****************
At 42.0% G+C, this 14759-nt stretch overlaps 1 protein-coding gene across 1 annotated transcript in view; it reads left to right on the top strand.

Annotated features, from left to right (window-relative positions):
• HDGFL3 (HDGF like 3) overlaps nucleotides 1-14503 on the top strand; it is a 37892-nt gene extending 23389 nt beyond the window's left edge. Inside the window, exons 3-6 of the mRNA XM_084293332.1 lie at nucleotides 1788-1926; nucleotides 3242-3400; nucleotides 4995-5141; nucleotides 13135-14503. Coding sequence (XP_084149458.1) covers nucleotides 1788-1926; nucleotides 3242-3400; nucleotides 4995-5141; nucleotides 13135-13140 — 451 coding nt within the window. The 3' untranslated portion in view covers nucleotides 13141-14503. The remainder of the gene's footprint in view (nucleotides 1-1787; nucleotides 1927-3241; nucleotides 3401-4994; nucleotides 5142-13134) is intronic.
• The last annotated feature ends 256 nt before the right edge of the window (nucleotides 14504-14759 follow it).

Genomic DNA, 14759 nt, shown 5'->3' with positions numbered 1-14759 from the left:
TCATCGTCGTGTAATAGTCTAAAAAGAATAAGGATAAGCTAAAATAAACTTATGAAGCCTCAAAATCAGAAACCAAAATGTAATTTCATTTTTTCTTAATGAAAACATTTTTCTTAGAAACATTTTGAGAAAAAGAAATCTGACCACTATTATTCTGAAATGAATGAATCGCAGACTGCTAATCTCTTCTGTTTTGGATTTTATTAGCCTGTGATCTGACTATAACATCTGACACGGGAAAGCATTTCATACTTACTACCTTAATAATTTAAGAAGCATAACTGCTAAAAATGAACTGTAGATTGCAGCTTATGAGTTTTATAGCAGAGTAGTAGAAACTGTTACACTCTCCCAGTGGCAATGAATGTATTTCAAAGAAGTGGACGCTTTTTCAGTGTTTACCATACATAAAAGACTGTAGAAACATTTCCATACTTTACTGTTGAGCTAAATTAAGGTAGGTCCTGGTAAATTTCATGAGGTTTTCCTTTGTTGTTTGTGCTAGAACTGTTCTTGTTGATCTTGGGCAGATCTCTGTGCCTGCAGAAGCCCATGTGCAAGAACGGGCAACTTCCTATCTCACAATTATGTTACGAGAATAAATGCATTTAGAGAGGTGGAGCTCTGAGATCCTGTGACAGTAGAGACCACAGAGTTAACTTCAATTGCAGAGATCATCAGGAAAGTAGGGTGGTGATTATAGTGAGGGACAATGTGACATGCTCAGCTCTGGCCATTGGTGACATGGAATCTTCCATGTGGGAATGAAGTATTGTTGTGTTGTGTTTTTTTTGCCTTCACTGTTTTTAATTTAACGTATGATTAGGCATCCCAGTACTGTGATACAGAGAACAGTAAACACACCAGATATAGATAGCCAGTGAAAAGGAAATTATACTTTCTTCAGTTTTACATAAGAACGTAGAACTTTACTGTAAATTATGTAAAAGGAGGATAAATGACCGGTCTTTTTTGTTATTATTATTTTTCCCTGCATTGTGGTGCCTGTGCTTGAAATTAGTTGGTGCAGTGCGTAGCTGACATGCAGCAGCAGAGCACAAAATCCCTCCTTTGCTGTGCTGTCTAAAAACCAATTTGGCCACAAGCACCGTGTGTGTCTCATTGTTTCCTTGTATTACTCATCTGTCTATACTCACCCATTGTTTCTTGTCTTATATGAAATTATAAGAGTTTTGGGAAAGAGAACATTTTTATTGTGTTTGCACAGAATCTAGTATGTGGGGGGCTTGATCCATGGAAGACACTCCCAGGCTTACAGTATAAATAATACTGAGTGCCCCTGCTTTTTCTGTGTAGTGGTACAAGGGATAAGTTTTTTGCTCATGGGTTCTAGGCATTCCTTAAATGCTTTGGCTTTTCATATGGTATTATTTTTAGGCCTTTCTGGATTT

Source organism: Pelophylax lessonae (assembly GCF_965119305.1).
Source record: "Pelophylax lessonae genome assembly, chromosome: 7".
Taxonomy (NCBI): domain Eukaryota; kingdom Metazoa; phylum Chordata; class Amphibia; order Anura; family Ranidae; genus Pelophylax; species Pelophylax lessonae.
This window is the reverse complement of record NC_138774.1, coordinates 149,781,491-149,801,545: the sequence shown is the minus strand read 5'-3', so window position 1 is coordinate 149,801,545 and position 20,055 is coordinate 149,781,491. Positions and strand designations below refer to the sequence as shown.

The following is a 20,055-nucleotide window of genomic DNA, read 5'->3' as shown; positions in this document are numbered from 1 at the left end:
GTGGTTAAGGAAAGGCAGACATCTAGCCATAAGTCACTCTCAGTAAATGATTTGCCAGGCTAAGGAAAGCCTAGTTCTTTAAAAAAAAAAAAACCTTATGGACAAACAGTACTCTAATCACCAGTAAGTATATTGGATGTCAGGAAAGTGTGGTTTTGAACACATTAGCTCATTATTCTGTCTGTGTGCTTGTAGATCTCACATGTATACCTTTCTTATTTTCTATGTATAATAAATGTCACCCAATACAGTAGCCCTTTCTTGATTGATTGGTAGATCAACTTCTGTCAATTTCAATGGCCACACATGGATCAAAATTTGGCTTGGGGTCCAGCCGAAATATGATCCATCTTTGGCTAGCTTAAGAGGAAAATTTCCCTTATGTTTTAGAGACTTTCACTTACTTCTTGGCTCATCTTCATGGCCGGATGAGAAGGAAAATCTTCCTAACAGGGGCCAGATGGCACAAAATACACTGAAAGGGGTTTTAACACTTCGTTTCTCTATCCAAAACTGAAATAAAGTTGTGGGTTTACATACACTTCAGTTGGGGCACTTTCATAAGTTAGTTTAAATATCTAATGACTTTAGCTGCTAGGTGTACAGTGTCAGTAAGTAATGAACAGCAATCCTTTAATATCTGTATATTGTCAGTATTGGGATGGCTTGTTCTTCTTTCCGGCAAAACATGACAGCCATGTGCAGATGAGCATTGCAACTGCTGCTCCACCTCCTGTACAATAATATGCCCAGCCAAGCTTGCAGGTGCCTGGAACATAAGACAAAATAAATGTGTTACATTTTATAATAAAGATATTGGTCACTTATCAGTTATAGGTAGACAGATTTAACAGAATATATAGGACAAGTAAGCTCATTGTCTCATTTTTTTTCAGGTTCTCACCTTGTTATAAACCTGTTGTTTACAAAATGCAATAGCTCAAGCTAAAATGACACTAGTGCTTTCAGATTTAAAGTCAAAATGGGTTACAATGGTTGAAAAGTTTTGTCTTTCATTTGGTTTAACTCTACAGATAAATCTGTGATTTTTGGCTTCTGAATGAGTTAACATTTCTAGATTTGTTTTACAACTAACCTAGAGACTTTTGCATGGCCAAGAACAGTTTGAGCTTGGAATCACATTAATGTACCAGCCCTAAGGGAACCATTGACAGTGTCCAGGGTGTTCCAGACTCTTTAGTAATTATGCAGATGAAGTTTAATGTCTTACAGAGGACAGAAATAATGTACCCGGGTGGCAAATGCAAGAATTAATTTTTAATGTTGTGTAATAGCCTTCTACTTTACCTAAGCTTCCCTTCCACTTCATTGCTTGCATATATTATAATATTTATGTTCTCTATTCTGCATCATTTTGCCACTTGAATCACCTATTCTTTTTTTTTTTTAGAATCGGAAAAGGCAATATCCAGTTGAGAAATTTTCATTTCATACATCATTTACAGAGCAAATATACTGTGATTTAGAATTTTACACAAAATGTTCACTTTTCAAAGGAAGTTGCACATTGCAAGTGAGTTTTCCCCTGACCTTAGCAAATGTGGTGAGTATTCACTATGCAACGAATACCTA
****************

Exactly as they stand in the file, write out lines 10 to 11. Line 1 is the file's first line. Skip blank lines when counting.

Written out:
This window is the reverse complement of record NC_138774.1, coordinates 149,781,491-149,801,545: the sequence shown is the minus strand read 5'-3', so window position 1 is coordinate 149,801,545 and position 20,055 is coordinate 149,781,491. Positions and strand designations below refer to the sequence as shown.

The following is a 20,055-nucleotide window of genomic DNA, read 5'->3' as shown; positions in this document are numbered from 1 at the left end: